Mothers Anxiety Around COVID-19 Restrictions

There is a lot we do not know yet about the Coronavirus, yet it has been a worldwide decision that we must learn to acclimate and adjust our lives to manage around it. The recommendations on mask wearing have shifted; where before it was only for those infected, now it is required for everyone (except under age 2), regardless if you have symptoms or not (I think a game changer in the COVID-19 saga was the discovery of asymptomatic patients). Some airlines are now operating commercial flights too. Many countries, including Saudi Arabia, have reopened for business, and others whose school years are still underway, have reopened for children to attend as well.

As mothers, watching and hearing all this, we may feel torn between the knowledge that we cannot stay home indefinitely, and that life goes on, at the same time worrying how it will be possible to keep our children safe from the contagion. We want to talk to them but we don’t want to worry them. We are worried and we want to protect them.

We know how much of a challenge it is to help children (especially younger ones) understand that they shouldn’t touch everything or touch their faces or rub their eyes or put their fingers in their mouths. Depending on their age, this could be literally impossible, and trying to keep an eye on them or make sure they don’t can be stressful or anxiety inducing for us, and isn’t practical as well.

So the advice is overall to limit children’s outings to those absolutely necessary, and limit social gatherings as much as possible, and teach them basic hygiene practices like hand washing with soap and water for 40 seconds, while singing a song like the ABCs, or how to use the sanitizer and the mask too, especially when going out. You can also teach them how to keep their rooms and toys clean and to not share utensils or food paraphernalia at meal times, and how to clean up properly after, how to keep themselves clean and put their shoes away. It is important to talk to them as suits their age, explain that there is a virus and show them a video that is appropriate (not scary images – I post a few that are suitable below), and that we have to be more careful because we don’t want to get sick or be uncomfortable.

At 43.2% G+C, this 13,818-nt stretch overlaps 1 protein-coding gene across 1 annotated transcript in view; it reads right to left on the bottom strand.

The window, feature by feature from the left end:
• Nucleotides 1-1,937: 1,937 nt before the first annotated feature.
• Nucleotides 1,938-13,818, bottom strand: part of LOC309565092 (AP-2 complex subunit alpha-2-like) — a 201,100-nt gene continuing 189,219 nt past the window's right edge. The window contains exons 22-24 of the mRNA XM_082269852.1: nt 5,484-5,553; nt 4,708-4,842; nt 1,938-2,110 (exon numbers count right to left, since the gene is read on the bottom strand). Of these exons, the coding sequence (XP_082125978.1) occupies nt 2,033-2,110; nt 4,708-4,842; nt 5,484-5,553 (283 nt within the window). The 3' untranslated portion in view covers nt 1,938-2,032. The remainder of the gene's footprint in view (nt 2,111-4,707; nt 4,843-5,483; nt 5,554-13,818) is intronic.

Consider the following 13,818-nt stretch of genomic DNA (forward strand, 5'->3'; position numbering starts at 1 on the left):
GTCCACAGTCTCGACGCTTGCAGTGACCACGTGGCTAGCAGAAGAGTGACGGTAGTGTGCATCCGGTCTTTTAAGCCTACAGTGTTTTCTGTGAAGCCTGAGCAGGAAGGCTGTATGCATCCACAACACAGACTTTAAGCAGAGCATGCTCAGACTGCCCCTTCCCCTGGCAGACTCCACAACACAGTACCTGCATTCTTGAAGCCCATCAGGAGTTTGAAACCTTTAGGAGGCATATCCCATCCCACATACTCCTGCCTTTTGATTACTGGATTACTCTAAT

We are still waiting to see how the countries that have reopened schools have handled it, and how it has played out for children of different ages. What is apparent until now is that children are less susceptible to the virus than adults but there have been some cases of infants and children contracting the virus, so caution is necessary.

Many mothers are concerned about the effects of the restrictions and social distancing measures implemented by the school systems having negative effects on their children. Several mothers I have spoken with were worried that if the children didn’t understand the risks and follow the instructions or if teachers weren’t able to successfully implement the guidance to keep children away from each other that their children would get sick, or that the children would be constantly shouted at during the school day or terrorized for the sake of social distancing, and this would affect them mentally or emotionally as well, or that they wouldn’t feel safe or secure at school. These are all valid concerns for a mother to have during this time.